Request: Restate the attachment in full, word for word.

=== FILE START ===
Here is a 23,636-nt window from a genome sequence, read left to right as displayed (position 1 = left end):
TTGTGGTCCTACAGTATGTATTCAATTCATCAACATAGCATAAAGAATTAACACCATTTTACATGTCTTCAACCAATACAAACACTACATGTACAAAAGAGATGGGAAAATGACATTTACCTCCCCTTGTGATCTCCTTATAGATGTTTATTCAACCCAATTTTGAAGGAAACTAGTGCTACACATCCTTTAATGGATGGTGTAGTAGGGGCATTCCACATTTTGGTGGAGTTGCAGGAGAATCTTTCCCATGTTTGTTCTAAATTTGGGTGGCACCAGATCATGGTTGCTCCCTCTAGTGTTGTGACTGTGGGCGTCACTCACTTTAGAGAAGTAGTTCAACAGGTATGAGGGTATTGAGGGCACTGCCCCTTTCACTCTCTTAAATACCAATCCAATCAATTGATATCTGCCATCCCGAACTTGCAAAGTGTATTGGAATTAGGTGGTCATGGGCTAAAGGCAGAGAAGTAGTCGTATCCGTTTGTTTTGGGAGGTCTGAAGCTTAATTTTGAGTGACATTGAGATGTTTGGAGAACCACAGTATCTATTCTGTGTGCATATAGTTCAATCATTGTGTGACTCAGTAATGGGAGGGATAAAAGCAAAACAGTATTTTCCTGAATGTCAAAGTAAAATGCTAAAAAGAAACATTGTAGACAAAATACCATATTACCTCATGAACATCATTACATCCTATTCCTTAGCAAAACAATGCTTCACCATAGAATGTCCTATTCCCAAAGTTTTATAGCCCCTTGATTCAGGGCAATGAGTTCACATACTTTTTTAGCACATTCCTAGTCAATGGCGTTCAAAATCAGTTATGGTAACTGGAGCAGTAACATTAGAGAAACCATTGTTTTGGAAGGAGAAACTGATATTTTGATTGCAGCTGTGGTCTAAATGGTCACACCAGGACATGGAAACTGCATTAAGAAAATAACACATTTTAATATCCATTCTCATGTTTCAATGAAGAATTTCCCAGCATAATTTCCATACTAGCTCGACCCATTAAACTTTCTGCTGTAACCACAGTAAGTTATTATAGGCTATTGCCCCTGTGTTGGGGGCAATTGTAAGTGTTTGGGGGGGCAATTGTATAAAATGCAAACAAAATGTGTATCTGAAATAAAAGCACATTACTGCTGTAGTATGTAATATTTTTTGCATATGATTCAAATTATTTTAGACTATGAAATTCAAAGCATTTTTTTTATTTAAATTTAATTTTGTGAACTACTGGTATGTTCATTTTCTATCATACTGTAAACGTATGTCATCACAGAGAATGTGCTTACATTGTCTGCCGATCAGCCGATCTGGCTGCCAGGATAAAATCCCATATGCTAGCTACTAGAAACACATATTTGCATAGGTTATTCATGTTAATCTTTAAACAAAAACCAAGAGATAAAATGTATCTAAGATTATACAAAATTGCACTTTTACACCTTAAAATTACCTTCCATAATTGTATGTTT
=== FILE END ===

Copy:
Here is a 23,636-nt window from a genome sequence, read left to right as displayed (position 1 = left end):
TTGTGGTCCTACAGTATGTATTCAATTCATCAACATAGCATAAAGAATTAACACCATTTTACATGTCTTCAACCAATACAAACACTACATGTACAAAAGAGATGGGAAAATGACATTTACCTCCCCTTGTGATCTCCTTATAGATGTTTATTCAACCCAATTTTGAAGGAAACTAGTGCTACACATCCTTTAATGGATGGTGTAGTAGGGGCATTCCACATTTTGGTGGAGTTGCAGGAGAATCTTTCCCATGTTTGTTCTAAATTTGGGTGGCACCAGATCATGGTTGCTCCCTCTAGTGTTGTGACTGTGGGCGTCACTCACTTTAGAGAAGTAGTTCAACAGGTATGAGGGTATTGAGGGCACTGCCCCTTTCACTCTCTTAAATACCAATCCAATCAATTGATATCTGCCATCCCGAACTTGCAAAGTGTATTGGAATTAGGTGGTCATGGGCTAAAGGCAGAGAAGTAGTCGTATCCGTTTGTTTTGGGAGGTCTGAAGCTTAATTTTGAGTGACATTGAGATGTTTGGAGAACCACAGTATCTATTCTGTGTGCATATAGTTCAATCATTGTGTGACTCAGTAATGGGAGGGATAAAAGCAAAACAGTATTTTCCTGAATGTCAAAGTAAAATGCTAAAAAGAAACATTGTAGACAAAATACCATATTACCTCATGAACATCATTACATCCTATTCCTTAGCAAAACAATGCTTCACCATAGAATGTCCTATTCCCAAAGTTTTATAGCCCCTTGATTCAGGGCAATGAGTTCACATACTTTTTTAGCACATTCCTAGTCAATGGCGTTCAAAATCAGTTATGGTAACTGGAGCAGTAACATTAGAGAAACCATTGTTTTGGAAGGAGAAACTGATATTTTGATTGCAGCTGTGGTCTAAATGGTCACACCAGGACATGGAAACTGCATTAAGAAAATAACACATTTTAATATCCATTCTCATGTTTCAATGAAGAATTTCCCAGCATAATTTCCATACTAGCTCGACCCATTAAACTTTCTGCTGTAACCACAGTAAGTTATTATAGGCTATTGCCCCTGTGTTGGGGGCAATTGTAAGTGTTTGGGGGGGCAATTGTATAAAATGCAAACAAAATGTGTATCTGAAATAAAAGCACATTACTGCTGTAGTATGTAATATTTTTTGCATATGATTCAAATTATTTTAGACTATGAAATTCAAAGCATTTTTTTTATTTAAATTTAATTTTGTGAACTACTGGTATGTTCATTTTCTATCATACTGTAAACGTATGTCATCACAGAGAATGTGCTTACATTGTCTGCCGATCAGCCGATCTGGCTGCCAGGATAAAATCCCATATGCTAGCTACTAGAAACACATATTTGCATAGGTTATTCATGTTAATCTTTAAACAAAAACCAAGAGATAAAATGTATCTAAGATTATACAAAATTGCACTTTTACACCTTAAAATTACCTTCCATAATTGTATGTTT